The picture on my set is crisp and vivid. The audio is high quality even from the built-in speakers. Surfing around to see what I might want to watch is easier than ever.

Yes, I have my Luddite tendencies and tend to not push the envelope but rest comfortably in its middle when it comes to advancing technologies. But with smart TV I am now happily all in.

Populist Picks

TV Series: Better Call Saul – This prequel spinoff from the landmark Breaking Bad series has a formidable set of expectations to try to live up to by that alone. And its look at the early legal career of Saul Goodman, legal counsel for math teacher turned met cooker Walter White, does get off to a slow star. But stay tuned in. It gets really good and also wildly absurdist (yet in a way that feels like real life) by the end of season one. It’s also a tour-de-force character portrayal by Bob Odenkirk, rich with nuance and humanity, with Jonathan Banks as fellow Breaking Bad character Mike Ehrmantraut right up there with him. A true winner.

TV Series: Unbreakable Kimmy Schmidt – Not exactly any kind of spinoff, but this new Netflix original series has its origins in both The Office and 30 Rock. Lead Ellie Kemper was, I always felt, under-utilized as receptionist Erin Hannon in the ensemble structure of The Office. She shines brilliantly as Schmidt, a young woman freed from a small cult in a Midwest bomb shelter who believed the world had all but ended into an enthusiastic New York City ingenue. It’s the same tried and true “naif meets modernity” dramatic vehicle as seen before in everything from Li’l Abner to Truffaut’s The Wild Child, but sharp and fresh, no doubt in part due to the brilliantly witty and keen dialogue I loved in 30 Rock that series producer Tina helps bring to this consistently funny and insightful show. Kudos are also deserved for having an oh-so-lovable flamingly gay and Black main character and quirky veteran actress Carol Kane in its key cast. Yep, another true winner after just one season.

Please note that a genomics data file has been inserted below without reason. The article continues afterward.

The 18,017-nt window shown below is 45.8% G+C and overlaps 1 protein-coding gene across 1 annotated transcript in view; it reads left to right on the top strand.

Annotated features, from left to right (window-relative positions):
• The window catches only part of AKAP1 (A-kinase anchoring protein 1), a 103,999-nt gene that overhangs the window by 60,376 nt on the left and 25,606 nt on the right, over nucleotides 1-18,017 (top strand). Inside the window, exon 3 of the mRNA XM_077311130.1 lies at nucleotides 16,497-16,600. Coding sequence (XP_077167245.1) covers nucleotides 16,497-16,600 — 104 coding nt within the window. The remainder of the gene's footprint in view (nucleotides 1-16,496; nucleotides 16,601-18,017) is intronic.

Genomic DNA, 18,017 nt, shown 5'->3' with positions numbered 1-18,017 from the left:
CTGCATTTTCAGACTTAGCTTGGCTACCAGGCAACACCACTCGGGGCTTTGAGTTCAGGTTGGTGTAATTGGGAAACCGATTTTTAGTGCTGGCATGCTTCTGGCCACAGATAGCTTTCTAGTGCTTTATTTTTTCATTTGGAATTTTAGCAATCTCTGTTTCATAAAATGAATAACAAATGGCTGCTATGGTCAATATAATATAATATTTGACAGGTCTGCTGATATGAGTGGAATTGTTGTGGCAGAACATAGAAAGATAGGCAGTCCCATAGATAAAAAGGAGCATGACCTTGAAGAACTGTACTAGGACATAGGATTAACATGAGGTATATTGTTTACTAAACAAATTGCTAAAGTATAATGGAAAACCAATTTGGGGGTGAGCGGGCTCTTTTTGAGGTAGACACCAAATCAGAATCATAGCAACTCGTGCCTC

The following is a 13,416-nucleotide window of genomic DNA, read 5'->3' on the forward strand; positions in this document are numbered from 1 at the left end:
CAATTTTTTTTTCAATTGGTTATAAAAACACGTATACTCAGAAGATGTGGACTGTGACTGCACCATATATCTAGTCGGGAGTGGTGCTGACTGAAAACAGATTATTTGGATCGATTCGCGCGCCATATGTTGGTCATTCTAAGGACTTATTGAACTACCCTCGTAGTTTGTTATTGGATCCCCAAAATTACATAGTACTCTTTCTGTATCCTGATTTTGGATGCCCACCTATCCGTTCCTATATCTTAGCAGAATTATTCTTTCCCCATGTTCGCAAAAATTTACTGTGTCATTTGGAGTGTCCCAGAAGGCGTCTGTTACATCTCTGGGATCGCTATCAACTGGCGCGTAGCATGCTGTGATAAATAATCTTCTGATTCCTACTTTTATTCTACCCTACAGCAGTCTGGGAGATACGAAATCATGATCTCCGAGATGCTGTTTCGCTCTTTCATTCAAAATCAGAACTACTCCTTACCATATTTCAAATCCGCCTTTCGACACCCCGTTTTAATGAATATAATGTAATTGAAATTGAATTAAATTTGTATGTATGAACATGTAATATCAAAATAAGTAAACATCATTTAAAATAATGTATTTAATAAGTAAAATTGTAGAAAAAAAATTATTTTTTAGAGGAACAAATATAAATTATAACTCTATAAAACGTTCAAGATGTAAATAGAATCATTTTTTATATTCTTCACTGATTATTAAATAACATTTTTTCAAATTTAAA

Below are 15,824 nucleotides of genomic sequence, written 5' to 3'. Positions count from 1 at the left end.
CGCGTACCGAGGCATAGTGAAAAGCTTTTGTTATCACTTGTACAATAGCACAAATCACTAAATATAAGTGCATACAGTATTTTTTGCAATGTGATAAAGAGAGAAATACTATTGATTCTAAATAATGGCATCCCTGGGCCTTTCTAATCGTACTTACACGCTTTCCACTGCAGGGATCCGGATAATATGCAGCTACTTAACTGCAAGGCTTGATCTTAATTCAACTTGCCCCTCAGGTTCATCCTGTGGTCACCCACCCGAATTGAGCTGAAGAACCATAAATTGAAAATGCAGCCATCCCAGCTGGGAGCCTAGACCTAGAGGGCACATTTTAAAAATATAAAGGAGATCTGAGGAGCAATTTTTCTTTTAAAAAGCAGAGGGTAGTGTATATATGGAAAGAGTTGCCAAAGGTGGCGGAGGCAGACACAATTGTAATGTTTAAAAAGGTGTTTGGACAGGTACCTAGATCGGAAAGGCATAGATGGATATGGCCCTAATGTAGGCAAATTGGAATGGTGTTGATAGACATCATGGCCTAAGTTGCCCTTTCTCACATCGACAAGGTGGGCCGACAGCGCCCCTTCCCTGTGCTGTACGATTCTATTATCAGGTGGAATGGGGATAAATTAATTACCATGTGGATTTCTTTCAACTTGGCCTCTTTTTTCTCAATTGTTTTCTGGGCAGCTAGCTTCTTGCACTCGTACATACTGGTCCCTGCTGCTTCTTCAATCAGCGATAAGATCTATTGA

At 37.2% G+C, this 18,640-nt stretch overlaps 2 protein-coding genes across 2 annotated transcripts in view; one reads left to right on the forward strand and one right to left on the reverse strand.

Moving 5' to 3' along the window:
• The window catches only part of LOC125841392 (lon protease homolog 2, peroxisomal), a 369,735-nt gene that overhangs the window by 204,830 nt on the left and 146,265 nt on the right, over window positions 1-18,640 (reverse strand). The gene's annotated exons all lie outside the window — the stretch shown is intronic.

Documentary Film: Compared to What: The Improbable Journey of Barney Frank – As I write this on the Super Tuesday that saw the vulgar, ignorant and entitled bully and pathological narcissist Donald Trump all but lock up the GOP nomination (if steamrolling momentum is any indication), I’m quite happy to say here’s a story with a glimmer of hope amidst the toxic gasses of our current democratic and electoral system. Frank was a masterful old-school political pro who made representative democracy work for his constituents and tried his best to do so as well for the nation at large during his more than three decades as a congressman. He’s also a potent symbol for the journey of gay American men and how the social and cultural status has progressed over the course of my lifetime. A man of integrity and purpose with chutzpah and a heart, one can’t help but love Frank after seeing his life recounted.

Rob Patterson is a music and entertainment writer in Austin, Texas. He edits Email

From The Progressive Populist, April 1, 2016